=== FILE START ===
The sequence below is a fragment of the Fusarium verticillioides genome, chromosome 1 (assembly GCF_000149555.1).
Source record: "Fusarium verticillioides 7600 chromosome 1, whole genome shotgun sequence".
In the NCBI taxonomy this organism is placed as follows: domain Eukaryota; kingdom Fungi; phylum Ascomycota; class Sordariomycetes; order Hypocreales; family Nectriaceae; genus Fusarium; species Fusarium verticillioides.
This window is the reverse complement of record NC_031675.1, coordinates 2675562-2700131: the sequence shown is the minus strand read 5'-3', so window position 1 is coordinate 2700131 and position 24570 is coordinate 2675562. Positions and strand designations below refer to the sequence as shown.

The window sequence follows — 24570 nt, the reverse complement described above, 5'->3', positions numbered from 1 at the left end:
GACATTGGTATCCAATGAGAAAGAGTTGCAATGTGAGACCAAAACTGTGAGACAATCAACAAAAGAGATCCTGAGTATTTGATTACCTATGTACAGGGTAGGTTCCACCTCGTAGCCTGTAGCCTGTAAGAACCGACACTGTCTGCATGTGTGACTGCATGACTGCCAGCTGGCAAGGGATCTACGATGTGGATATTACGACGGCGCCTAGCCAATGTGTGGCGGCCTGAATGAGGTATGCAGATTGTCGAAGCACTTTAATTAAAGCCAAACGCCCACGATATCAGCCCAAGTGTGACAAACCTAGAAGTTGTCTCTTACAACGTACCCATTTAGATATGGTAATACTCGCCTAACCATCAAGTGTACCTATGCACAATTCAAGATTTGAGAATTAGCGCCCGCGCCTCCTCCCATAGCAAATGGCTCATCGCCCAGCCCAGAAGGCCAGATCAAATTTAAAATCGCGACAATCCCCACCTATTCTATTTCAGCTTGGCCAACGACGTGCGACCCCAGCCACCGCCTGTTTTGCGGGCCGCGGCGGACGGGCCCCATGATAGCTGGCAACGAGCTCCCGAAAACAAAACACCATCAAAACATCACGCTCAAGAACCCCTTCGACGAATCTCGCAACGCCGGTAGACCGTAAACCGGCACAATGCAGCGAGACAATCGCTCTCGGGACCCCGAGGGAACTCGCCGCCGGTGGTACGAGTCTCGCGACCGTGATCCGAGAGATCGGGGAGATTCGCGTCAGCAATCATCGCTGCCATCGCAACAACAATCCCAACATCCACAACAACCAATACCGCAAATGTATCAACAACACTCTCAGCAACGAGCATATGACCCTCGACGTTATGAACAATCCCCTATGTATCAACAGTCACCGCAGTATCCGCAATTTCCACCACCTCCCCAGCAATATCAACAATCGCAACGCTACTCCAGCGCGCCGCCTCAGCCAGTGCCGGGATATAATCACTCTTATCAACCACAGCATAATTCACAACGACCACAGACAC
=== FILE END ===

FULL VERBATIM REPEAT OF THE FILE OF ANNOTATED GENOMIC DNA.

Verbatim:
The sequence below is a fragment of the Fusarium verticillioides genome, chromosome 1 (assembly GCF_000149555.1).
Source record: "Fusarium verticillioides 7600 chromosome 1, whole genome shotgun sequence".
In the NCBI taxonomy this organism is placed as follows: domain Eukaryota; kingdom Fungi; phylum Ascomycota; class Sordariomycetes; order Hypocreales; family Nectriaceae; genus Fusarium; species Fusarium verticillioides.
This window is the reverse complement of record NC_031675.1, coordinates 2675562-2700131: the sequence shown is the minus strand read 5'-3', so window position 1 is coordinate 2700131 and position 24570 is coordinate 2675562. Positions and strand designations below refer to the sequence as shown.

The window sequence follows — 24570 nt, the reverse complement described above, 5'->3', positions numbered from 1 at the left end:
GACATTGGTATCCAATGAGAAAGAGTTGCAATGTGAGACCAAAACTGTGAGACAATCAACAAAAGAGATCCTGAGTATTTGATTACCTATGTACAGGGTAGGTTCCACCTCGTAGCCTGTAGCCTGTAAGAACCGACACTGTCTGCATGTGTGACTGCATGACTGCCAGCTGGCAAGGGATCTACGATGTGGATATTACGACGGCGCCTAGCCAATGTGTGGCGGCCTGAATGAGGTATGCAGATTGTCGAAGCACTTTAATTAAAGCCAAACGCCCACGATATCAGCCCAAGTGTGACAAACCTAGAAGTTGTCTCTTACAACGTACCCATTTAGATATGGTAATACTCGCCTAACCATCAAGTGTACCTATGCACAATTCAAGATTTGAGAATTAGCGCCCGCGCCTCCTCCCATAGCAAATGGCTCATCGCCCAGCCCAGAAGGCCAGATCAAATTTAAAATCGCGACAATCCCCACCTATTCTATTTCAGCTTGGCCAACGACGTGCGACCCCAGCCACCGCCTGTTTTGCGGGCCGCGGCGGACGGGCCCCATGATAGCTGGCAACGAGCTCCCGAAAACAAAACACCATCAAAACATCACGCTCAAGAACCCCTTCGACGAATCTCGCAACGCCGGTAGACCGTAAACCGGCACAATGCAGCGAGACAATCGCTCTCGGGACCCCGAGGGAACTCGCCGCCGGTGGTACGAGTCTCGCGACCGTGATCCGAGAGATCGGGGAGATTCGCGTCAGCAATCATCGCTGCCATCGCAACAACAATCCCAACATCCACAACAACCAATACCGCAAATGTATCAACAACACTCTCAGCAACGAGCATATGACCCTCGACGTTATGAACAATCCCCTATGTATCAACAGTCACCGCAGTATCCGCAATTTCCACCACCTCCCCAGCAATATCAACAATCGCAACGCTACTCCAGCGCGCCGCCTCAGCCAGTGCCGGGATATAATCACTCTTATCAACCACAGCATAATTCACAACGACCACAGACAC